Stress Management!
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Stress management is the amelioration of stress and especially chronic stress often for the purpose of improving everyday functioning.

Stress produces numerous symptoms which vary according to persons, situations, and severity. These can include physical health decline as well as depression.

In order to develop an effective stress management programme it is first necessary to identify the factors that are central to a person controlling his/her stress, and to identify the intervention methods which effectively target these factors. Lazarus and Folkman's interpretation of stress focuses on the transaction between people and their external environment (known as the Transactional Model). The model conceptualizes stress as a result of how a stressor is appraised and how a person appraises his/her resources to cope with the stressor. The model breaks the stressor-stress link by proposing that if stressors are perceived as positive or challenging rather than a threat, and if the stressed person is confident that he/she possesses adequate rather than deficient coping strategies, stress may not necessarily follow the presence of a potential stressor. The model proposes that stress can be reduced by helping stressed people change their perceptions of stressors, providing them with strategies to help them cope and improving their confidence in their ability to do so.

Health realization/innate health model
The health realization/innate health model of stress is also founded on the idea that stress does not necessarily follow the presence of a potential stressor. Instead of focusing on the individual's appraisal of so-called stressors in relation to his or her own coping skills (as the transactional model does), the health realization model focuses on the nature of thought, stating that it is ultimately a person's thought processes that determine the response to potentially stressful external circumstances. In this model, stress results from appraising oneself and one's circumstances through a mental filter of insecurity and negativity, whereas a feeling of well-being results from approaching the world with a "quiet mind," "inner wisdom," and "common sense".

This model proposes that helping stressed individuals understand the nature of thought—especially providing them with the ability to recognize when they are in the grip of insecure thinking, disengage from it, and access natural positive feelings—will reduce their stress.

Techniques of stress management
There are several ways of coping with stress. Some techniques of time management may help a person to control stress. In the face of high demands, effective stress management involves learning to set limits and to say "No" to some demands that others make. The following techniques have been recently dubbed “Destressitizers” by The Journal of the Canadian Medical Association. A destressitizer is any process by which an individual can relieve stress. Techniques of stress management will vary according to the theoretical paradigm adhered to, but may include some of the following:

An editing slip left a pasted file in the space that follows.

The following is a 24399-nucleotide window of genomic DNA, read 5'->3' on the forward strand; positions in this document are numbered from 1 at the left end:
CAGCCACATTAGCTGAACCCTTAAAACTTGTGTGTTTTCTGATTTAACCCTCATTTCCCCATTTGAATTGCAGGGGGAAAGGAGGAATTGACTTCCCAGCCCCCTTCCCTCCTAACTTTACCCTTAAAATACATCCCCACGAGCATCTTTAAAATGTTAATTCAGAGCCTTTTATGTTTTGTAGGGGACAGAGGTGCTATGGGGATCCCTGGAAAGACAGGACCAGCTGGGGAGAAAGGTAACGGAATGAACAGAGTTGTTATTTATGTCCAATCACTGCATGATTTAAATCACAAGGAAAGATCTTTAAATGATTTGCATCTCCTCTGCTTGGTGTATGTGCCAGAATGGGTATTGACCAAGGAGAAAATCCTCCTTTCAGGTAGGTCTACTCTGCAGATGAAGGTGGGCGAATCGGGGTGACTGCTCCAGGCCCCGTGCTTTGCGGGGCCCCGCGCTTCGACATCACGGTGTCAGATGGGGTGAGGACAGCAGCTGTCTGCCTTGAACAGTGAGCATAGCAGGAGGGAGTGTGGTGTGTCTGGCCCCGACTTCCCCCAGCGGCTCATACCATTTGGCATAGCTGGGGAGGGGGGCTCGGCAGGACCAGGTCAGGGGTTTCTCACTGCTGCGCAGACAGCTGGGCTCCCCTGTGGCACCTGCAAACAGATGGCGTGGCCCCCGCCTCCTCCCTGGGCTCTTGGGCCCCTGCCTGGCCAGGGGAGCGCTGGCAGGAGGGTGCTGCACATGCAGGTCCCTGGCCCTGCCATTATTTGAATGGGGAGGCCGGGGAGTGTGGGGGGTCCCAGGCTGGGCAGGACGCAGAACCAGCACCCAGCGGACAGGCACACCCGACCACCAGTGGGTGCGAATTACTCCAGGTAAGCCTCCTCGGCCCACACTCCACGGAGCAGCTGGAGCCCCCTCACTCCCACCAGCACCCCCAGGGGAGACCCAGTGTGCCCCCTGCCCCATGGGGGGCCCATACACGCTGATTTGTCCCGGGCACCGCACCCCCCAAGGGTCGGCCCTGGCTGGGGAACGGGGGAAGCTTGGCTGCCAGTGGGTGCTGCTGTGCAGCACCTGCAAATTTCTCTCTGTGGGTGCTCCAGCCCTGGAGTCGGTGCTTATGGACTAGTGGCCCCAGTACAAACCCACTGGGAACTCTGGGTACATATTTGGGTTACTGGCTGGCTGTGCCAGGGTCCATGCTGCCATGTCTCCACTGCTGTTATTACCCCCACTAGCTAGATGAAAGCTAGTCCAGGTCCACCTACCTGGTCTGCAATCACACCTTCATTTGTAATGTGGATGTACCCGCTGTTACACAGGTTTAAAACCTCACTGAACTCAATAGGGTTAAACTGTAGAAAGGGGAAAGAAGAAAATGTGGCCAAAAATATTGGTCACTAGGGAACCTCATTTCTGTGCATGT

Autogenic training
Cognitive therapy
Conflict resolution
Exercise
Getting a hobby
Meditation
Deep breathing
Zen Yoga
Nootropics
Relaxation techniques
Artistic Expression
Fractional relaxation
Progressive relaxation
Spas
Spending time in nature
Stress balls
Natural medicine
Clinically validated alternative treatments
Time management
Listening to certain types of relaxing music, particularly:
New Age music
Classical music
Psychedelic music
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Measuring stress
Levels of stress can be measured. One way is through the use of the Holmes and Rahe Stress Scale to rate stressful life events. Changes in blood pressure and galvanic skin response can also be measured to test stress levels, and changes in stress levels. A digital thermometer can be used to evaluate changes in skin temperature, which can indicate activation of the fight-or-flight response drawing blood away from the extremities.

Stress management has physiological and immune benefit effects.

Effectiveness of stress management
Positive outcomes are observed using a combination of non-drug interventions:

treatment of anger or hostility,
autogenic training
talking therapy (around relationship or existential issues)
biofeedback
cognitive therapy for anxiety or clinical depression

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Related How To Articles
How to be calm in a stressful situation



See Also:
National Stress Month









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Resources: This article is licensed under the GNU Free Documentation License. It uses some material from Wikipedia/article stressbiology /  and other related pages. Top Photo: homestead stock
How To Deal With Stress